Asparagus season is on! When this little, delicate vegetable is available in all stores and sold fresh from the fields than it is real spring for me and summer on its way. I love the taste and do a kind of ‘asparagus cure’ every May.
Asparagus is part of the amaryllidaceae family and is found in whole Europe, northern Africa and western Asia. We mainly find it green in the shops but especially the northwestern countries of Europe (like Germany) sell it mainly white. A longer and more elaborated cultivation as the asparagus must be covered constantly during growing period. The sunlight gives the green color (chlorophyll) and as the white asparagus never sees sunlight during growing time it remains white. The wild asparagus is rare to find and anyway expensive.
They have great health benefits. It helps a lot in anti-aging processes. Vitamin A, C, E and K are only a few of which the asparagus is rich. It is great against high blood pressure, helps to get rid of too much salt and liquids in our body (it makes you pee a lot, often with the typical asparagus smell) and it is helpful to fight and protect against cancer. I find very interesting that often men don’t like asparagus either much. It seems to be a female vegetable…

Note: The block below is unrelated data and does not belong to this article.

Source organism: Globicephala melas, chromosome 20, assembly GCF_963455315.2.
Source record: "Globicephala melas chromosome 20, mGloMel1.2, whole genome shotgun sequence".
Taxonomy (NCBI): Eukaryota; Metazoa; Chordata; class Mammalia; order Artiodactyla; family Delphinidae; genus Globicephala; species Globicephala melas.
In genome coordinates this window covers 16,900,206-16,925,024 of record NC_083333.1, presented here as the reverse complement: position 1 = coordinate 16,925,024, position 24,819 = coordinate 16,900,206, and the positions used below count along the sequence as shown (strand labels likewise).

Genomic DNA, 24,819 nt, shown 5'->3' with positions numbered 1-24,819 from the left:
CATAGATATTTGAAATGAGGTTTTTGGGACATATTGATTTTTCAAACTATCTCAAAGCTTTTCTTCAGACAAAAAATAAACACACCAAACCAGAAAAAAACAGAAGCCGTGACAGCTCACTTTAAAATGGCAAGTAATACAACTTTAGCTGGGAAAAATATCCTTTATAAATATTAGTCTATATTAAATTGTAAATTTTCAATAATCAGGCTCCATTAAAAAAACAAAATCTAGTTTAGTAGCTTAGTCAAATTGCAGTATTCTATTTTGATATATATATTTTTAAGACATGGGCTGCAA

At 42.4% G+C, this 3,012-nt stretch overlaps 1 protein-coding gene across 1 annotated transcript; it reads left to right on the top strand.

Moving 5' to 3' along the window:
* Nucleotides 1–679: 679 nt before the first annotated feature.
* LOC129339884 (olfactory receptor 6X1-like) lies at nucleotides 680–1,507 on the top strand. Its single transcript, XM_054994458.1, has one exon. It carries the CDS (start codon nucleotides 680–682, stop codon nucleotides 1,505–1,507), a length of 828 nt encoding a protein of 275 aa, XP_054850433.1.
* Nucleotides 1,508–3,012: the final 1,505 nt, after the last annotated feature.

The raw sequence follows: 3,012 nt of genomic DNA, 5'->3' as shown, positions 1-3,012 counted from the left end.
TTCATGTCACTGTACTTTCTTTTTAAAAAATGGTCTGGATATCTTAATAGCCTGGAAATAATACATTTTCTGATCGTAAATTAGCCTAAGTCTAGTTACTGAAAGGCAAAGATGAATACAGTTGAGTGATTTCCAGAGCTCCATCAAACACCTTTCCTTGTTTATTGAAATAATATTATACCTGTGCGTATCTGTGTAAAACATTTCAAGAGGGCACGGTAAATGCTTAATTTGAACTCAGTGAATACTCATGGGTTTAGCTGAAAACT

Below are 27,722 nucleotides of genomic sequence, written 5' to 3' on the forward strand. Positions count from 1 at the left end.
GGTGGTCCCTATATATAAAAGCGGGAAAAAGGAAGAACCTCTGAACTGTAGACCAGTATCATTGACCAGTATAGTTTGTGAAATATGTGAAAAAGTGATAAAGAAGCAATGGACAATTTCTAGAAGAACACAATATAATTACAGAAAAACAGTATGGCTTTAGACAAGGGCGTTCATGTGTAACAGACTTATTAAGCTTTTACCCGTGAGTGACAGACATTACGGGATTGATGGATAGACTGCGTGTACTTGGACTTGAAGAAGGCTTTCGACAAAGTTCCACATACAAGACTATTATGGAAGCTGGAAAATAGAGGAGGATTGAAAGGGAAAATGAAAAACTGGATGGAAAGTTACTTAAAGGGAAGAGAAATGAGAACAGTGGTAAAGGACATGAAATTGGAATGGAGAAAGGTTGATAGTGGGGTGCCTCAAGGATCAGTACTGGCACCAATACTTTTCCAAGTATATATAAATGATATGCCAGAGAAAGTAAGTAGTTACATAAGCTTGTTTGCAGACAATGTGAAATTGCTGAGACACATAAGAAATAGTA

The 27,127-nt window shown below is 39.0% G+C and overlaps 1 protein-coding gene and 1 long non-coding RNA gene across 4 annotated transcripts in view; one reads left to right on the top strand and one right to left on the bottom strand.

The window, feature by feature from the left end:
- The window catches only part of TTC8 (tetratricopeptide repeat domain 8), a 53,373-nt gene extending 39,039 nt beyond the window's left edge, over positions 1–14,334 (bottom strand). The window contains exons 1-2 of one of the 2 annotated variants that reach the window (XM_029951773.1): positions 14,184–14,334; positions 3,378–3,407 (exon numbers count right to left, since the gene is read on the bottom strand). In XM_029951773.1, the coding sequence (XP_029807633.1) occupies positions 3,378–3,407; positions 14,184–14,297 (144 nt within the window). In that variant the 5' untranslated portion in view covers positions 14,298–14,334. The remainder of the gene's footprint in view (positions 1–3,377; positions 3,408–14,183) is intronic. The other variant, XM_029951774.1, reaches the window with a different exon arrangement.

The name derives from the Persian word ‘asparaq’ which means sprout, shoot. It was first cultivated 2.500 years ago in Greece and can grow 10 inches per day! This one really can be watched growing. Funny: Emperor Augustus had an ‘Asparagus Fleet’ for hauling the veggie and the expression “faster than cooking asparagus” comes from him.
It is easy to prepare a bunch of this healthy and very light (only 20 calories for 100 g) vegetable. Just roasting, healthy sauté or boiling in little water is a perfect way to serve it. But it can be pickled as well. And I tried out an asparagus pesto.
For this I had the choice between the green and the white one. I tried out both and took for the white one only the sprouts, the upper part. I loved them both and they are perfect on bread, on fish or meat and of course as sauce for pasta like penne. I don’t use cheese for pesto and it’s better not to use too much garlic as it can cover the real asparagus taste.
Have you ever tried it? Please let me know and tell me which one (green, white or wild) you used to prepare asparagus pesto.